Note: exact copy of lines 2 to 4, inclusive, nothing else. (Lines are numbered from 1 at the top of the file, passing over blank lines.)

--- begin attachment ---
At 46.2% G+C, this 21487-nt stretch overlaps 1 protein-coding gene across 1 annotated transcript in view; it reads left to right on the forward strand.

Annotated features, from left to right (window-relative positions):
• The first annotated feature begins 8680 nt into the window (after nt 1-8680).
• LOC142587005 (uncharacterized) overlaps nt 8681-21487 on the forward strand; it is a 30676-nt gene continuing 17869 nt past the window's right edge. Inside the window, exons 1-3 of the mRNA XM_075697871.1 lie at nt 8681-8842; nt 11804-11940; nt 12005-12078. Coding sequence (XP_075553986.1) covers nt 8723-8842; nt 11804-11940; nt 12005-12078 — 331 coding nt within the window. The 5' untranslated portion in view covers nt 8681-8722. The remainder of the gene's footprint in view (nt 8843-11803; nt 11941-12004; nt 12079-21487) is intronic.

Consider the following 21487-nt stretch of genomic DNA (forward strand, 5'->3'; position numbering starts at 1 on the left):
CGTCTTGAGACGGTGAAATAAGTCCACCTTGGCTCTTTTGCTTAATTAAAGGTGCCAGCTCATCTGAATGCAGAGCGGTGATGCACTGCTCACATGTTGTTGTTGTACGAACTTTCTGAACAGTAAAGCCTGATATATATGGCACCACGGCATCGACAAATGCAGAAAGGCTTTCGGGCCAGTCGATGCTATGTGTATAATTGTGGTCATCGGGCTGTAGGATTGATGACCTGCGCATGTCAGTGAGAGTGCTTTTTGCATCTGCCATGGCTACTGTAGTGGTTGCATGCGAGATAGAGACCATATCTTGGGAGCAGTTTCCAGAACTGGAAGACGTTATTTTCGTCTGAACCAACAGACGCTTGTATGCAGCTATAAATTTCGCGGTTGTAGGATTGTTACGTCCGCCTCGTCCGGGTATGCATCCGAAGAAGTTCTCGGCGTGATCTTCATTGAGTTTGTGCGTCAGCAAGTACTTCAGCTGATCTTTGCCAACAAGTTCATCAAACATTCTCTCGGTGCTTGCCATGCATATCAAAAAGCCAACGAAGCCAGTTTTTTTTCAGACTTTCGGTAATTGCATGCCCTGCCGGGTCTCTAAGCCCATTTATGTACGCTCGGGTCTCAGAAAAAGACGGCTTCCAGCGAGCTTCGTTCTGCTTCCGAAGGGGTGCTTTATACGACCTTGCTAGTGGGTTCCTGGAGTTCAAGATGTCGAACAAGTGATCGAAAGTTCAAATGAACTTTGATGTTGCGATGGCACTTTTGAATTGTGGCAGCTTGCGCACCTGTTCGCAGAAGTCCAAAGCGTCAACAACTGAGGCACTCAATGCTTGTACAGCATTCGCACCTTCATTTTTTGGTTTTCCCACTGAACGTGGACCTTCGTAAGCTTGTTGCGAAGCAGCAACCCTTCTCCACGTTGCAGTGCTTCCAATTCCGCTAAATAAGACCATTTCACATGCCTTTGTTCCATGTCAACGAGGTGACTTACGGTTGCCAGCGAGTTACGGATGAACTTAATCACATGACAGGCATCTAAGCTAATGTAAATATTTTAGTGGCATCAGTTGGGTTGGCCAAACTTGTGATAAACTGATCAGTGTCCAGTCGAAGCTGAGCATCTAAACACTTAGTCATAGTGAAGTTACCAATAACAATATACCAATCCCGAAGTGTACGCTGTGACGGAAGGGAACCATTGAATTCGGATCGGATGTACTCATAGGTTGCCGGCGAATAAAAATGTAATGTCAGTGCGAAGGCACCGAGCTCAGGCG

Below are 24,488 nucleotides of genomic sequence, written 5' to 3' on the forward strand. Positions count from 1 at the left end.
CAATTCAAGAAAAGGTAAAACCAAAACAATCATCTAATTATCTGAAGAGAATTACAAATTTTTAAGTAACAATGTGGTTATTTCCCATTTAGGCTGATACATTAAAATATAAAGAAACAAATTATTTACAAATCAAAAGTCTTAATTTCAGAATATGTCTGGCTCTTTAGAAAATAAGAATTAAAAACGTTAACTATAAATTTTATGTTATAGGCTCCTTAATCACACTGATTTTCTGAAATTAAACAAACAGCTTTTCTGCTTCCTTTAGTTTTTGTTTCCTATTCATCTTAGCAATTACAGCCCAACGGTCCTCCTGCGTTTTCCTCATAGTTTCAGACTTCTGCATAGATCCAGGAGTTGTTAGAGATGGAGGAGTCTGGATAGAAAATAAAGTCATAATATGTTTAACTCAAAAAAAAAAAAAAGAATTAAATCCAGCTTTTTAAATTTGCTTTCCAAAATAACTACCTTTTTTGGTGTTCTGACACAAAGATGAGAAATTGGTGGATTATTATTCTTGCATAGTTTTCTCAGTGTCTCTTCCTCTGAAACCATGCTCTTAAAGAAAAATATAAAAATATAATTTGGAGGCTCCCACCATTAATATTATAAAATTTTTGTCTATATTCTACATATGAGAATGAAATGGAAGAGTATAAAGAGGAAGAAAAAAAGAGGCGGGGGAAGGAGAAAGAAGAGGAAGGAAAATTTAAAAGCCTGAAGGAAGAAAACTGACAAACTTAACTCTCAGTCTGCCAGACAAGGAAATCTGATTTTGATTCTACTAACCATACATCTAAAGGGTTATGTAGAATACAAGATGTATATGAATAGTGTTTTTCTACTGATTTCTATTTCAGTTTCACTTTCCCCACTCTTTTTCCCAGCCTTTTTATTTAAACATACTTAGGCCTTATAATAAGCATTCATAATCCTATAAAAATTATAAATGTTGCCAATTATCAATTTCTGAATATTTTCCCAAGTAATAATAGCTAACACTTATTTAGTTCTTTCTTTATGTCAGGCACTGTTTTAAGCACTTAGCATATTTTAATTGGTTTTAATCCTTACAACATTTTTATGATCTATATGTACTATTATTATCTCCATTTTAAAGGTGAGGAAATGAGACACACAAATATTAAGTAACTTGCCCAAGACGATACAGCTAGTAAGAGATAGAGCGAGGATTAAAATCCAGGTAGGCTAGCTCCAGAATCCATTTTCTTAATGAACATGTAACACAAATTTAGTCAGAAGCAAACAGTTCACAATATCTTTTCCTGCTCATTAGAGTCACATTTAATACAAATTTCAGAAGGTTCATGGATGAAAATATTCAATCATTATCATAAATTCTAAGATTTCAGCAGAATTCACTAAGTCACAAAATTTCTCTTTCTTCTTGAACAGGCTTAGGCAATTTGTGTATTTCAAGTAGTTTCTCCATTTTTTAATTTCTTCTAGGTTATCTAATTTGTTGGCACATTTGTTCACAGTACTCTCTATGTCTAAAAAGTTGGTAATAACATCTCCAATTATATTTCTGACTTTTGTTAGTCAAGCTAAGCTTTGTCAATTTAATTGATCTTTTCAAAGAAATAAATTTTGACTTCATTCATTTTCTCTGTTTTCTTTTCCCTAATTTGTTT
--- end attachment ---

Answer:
Annotated features, from left to right (window-relative positions):
• The first annotated feature begins 8680 nt into the window (after nt 1-8680).
• LOC142587005 (uncharacterized) overlaps nt 8681-21487 on the forward strand; it is a 30676-nt gene continuing 17869 nt past the window's right edge. Inside the window, exons 1-3 of the mRNA XM_075697871.1 lie at nt 8681-8842; nt 11804-11940; nt 12005-12078. Coding sequence (XP_075553986.1) covers nt 8723-8842; nt 11804-11940; nt 12005-12078 — 331 coding nt within the window. The 5' untranslated portion in view covers nt 8681-8722. The remainder of the gene's footprint in view (nt 8843-11803; nt 11941-12004; nt 12079-21487) is intronic.